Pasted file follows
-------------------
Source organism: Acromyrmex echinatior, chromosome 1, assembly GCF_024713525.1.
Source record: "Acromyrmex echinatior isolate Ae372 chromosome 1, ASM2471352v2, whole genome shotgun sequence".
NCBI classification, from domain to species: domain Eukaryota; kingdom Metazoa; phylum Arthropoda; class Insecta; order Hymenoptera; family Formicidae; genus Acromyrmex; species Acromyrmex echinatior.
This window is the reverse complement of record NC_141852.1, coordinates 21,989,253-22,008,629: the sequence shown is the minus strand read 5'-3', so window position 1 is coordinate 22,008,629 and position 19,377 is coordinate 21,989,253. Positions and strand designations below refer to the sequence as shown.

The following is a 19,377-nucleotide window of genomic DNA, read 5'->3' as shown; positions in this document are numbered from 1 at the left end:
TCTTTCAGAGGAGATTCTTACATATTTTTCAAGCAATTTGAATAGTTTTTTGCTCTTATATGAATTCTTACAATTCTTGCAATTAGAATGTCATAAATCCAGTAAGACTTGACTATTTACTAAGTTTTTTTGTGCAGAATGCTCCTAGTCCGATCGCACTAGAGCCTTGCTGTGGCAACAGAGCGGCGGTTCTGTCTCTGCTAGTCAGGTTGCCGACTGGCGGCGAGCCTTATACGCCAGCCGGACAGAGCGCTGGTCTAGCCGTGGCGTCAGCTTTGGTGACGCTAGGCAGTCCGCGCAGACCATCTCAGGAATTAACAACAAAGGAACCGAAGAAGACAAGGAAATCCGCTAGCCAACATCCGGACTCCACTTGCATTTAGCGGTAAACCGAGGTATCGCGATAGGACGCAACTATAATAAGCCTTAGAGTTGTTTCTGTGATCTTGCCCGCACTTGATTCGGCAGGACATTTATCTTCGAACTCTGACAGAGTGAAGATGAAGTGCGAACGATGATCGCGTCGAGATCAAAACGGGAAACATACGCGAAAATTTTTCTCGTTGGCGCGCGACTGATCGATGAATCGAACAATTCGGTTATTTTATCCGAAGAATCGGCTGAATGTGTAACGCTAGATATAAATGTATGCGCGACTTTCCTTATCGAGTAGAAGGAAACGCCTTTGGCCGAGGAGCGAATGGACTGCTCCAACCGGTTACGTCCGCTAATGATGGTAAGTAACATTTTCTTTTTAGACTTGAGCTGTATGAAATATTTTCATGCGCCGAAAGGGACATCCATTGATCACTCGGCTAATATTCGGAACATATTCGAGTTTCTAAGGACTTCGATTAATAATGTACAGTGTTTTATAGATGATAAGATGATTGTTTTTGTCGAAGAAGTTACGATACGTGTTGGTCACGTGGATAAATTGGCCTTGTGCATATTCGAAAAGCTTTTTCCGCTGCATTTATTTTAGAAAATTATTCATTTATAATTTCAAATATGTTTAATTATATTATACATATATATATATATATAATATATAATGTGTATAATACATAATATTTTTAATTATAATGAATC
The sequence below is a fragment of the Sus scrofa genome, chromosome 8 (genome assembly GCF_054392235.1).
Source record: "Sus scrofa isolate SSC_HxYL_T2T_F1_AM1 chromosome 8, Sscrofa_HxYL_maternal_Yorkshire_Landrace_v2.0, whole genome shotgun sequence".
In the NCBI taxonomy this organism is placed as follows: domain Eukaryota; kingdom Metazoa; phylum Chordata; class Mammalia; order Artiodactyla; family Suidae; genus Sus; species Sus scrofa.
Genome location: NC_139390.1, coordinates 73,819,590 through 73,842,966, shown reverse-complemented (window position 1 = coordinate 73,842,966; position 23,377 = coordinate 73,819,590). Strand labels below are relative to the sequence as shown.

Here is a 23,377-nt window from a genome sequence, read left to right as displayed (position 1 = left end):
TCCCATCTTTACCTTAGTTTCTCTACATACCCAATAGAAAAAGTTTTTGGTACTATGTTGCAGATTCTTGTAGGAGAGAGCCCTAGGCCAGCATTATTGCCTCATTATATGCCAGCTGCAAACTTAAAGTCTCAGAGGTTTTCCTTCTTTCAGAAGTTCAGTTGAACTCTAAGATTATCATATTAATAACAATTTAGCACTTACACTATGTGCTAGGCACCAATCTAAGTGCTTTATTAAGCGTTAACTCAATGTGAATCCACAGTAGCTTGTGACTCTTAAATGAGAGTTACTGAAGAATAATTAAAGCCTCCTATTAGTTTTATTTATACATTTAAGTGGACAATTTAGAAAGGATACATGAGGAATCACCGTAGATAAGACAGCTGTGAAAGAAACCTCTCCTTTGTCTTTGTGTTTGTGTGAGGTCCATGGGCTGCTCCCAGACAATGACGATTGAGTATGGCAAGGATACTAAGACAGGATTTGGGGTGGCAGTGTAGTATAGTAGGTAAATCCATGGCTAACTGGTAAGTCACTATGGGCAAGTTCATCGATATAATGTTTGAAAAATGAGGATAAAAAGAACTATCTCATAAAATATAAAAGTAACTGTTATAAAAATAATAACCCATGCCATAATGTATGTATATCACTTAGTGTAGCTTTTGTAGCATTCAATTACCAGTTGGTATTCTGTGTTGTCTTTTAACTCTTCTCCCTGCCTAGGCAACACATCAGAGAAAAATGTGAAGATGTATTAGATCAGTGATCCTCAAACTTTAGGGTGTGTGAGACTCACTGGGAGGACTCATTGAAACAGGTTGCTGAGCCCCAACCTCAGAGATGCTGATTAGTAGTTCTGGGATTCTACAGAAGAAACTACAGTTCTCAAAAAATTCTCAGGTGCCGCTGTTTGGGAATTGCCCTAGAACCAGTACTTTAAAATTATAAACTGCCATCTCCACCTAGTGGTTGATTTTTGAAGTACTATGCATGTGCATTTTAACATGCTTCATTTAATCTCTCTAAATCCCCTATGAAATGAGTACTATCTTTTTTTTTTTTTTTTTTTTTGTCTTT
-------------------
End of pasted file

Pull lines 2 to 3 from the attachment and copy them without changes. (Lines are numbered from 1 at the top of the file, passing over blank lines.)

Source record: "Acromyrmex echinatior isolate Ae372 chromosome 1, ASM2471352v2, whole genome shotgun sequence".
NCBI classification, from domain to species: domain Eukaryota; kingdom Metazoa; phylum Arthropoda; class Insecta; order Hymenoptera; family Formicidae; genus Acromyrmex; species Acromyrmex echinatior.